"Hooters argued BFOQ [bona fide occupational qualification] under essence of the business,"

    "Hooters is what has been called a "breastaurant," a dining establishment that often
    features scantily clad women to cater to a male clientele. As such, the "Hooters Girl,"
    the company argues, is an essential part of its business.

    From its website:
    We’re proud of who we are. Yes, we have a pretty face. And sex appeal is part of our
    thing, but it’s not the only thing ... There will always be those out there looking to take a
    shot at us, or have the government dictate what we can or can’t do ..."

    "Not every company can successfully argue that it's okay to discriminate against men.
    In 1981, a federal court found that Southwest Airline's policy of hiring only women flight attendants
    and ticket agents violated the Civil Rights Act. The court also found the airline's practice
    of capping flight attendants' height at 5 feet 9 inches effectively discriminated against men."
  13. Standard member sh76
    Civis Americanus Sum
    08 Aug '17 12:27 / 1 edit
    Originally posted by @duchess64
    http://www.businessinsider.com/how-can-hooters-hire-only-women-2015-9

    "The strange loophole that lets Hooters hire only female servers."

    "If you've been to a Hooters lately, you've probably noticed something about the servers.
    It's pretty obvious: They're all women. Hooters doesn't hire any men as servers."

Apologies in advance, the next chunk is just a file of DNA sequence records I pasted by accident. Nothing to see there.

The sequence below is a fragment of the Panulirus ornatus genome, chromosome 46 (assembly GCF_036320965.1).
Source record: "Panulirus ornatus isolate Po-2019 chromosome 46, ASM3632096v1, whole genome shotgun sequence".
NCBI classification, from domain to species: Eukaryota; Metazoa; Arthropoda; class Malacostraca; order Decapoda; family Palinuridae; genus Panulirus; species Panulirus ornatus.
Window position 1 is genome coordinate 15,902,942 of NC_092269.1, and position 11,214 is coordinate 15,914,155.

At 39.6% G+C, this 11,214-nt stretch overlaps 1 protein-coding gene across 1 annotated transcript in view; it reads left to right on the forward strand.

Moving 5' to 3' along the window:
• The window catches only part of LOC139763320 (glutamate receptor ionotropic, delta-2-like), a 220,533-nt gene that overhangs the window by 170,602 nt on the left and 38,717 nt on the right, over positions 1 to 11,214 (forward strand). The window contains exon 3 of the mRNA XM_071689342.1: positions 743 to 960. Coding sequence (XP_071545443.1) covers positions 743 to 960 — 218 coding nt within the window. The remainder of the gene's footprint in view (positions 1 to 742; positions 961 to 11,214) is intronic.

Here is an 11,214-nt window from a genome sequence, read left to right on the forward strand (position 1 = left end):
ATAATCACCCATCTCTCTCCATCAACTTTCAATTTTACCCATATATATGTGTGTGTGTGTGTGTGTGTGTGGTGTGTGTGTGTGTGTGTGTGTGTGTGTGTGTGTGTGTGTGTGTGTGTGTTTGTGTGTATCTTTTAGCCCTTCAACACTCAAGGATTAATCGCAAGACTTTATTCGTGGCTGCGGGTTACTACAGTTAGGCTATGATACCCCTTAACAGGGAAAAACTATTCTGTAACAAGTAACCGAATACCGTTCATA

"Hooters did not agree to let men work ...[text shortened]...
    of capping flight attendants' height at 5 feet 9 inches effectively discriminated against men."
    Yes, the Hooters BFOQ argument is classic fodder for a law school discussion on employment discrimination.

    I tend to agree with Hooters. Sex appeal is a central component of their waitress' jobs. On the other hand, sex appeal cannot reasonably be said to be a central component of a flight attendant's job. I think the courts got it right in both cases.

    Of course, the BFOQ rationale does not extend to customers.
  14. 08 Aug '17 18:22
    Originally posted by @sh76
    Yes, the Hooters BFOQ argument is classic fodder for a law school discussion on employment discrimination.

    I tend to agree with Hooters. Sex appeal is a central component of their waitress' jobs. On the other hand, sex appeal cannot reasonably be said to be a central component of a flight attendant's job. I think the courts got it right in both cases.

    Of course, the BFOQ rationale does not extend to customers.
    "Sex appeal cannot reasonably be said to be a central component of a flight attendant's job."
    --Sh76

    Back in the 'Golden Age' of air travel, some airlines advertised their (exclusively) female
    flight attendants' sex appeal (and implied sexual availability) as selling points for male passengers.
    "Would the gentleman like to have coffee, tea, or me?" (service with a smile)

    This was during an era when stewardesses were routinely terminated for not meeting
    the airlines' stringent requirements on height, weight, age, and/or marital status.
    Racism also tended to exclude non-white women from such highly visible jobs.

    https://en.wikipedia.org/wiki/Coffee,_Tea_or_Me%3F

    "Coffee, Tea or Me? is a book of alleged memoirs by the fictitious stewardesses
    Trudy Baker and Rachel Jones, written by the initially uncredited Donald Bain and
    first published in 1967. The book depicts the anecdotal lives of two lusty young
    stewardesses, and was originally presented as factual."
  15. 08 Aug '17 18:26 / 1 edit
    Originally posted by @finnegan to Kquinn909 and Eladar
    I imagine you two will be upset to have your access to vegan food restricted so brutally and unfairly.
    This restaurant could try a "Raising Awareness of Racism Evening".
    Aboriginal customers would be served first; white customers would be served last.
    (How many aboriginal Australians are vegans?)

    Would be that racist? Would it be sexist to serve ladies ahead of gentlemen?